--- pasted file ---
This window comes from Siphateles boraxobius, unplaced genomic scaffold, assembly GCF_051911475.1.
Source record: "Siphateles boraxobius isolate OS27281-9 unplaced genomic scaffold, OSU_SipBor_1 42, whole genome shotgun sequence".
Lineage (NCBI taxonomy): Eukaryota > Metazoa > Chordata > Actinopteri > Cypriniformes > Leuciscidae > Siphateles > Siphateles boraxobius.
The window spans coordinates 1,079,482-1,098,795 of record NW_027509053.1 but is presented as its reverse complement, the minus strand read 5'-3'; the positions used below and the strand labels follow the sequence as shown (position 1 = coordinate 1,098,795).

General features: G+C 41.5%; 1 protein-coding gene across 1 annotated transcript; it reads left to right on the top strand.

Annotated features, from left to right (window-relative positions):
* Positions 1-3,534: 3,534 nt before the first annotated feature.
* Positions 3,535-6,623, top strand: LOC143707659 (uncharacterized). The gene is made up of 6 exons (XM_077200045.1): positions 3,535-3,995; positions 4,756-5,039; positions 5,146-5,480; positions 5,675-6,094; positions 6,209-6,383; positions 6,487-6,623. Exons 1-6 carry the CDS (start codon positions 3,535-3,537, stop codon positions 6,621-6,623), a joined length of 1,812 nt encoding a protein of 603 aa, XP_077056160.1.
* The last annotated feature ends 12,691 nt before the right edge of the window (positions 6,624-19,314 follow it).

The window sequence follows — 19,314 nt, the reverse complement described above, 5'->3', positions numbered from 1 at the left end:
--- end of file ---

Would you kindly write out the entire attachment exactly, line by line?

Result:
This window comes from Siphateles boraxobius, unplaced genomic scaffold, assembly GCF_051911475.1.
Source record: "Siphateles boraxobius isolate OS27281-9 unplaced genomic scaffold, OSU_SipBor_1 42, whole genome shotgun sequence".
Lineage (NCBI taxonomy): Eukaryota > Metazoa > Chordata > Actinopteri > Cypriniformes > Leuciscidae > Siphateles > Siphateles boraxobius.
The window spans coordinates 1,079,482-1,098,795 of record NW_027509053.1 but is presented as its reverse complement, the minus strand read 5'-3'; the positions used below and the strand labels follow the sequence as shown (position 1 = coordinate 1,098,795).

General features: G+C 41.5%; 1 protein-coding gene across 1 annotated transcript; it reads left to right on the top strand.

Annotated features, from left to right (window-relative positions):
* Positions 1-3,534: 3,534 nt before the first annotated feature.
* Positions 3,535-6,623, top strand: LOC143707659 (uncharacterized). The gene is made up of 6 exons (XM_077200045.1): positions 3,535-3,995; positions 4,756-5,039; positions 5,146-5,480; positions 5,675-6,094; positions 6,209-6,383; positions 6,487-6,623. Exons 1-6 carry the CDS (start codon positions 3,535-3,537, stop codon positions 6,621-6,623), a joined length of 1,812 nt encoding a protein of 603 aa, XP_077056160.1.
* The last annotated feature ends 12,691 nt before the right edge of the window (positions 6,624-19,314 follow it).

The window sequence follows — 19,314 nt, the reverse complement described above, 5'->3', positions numbered from 1 at the left end: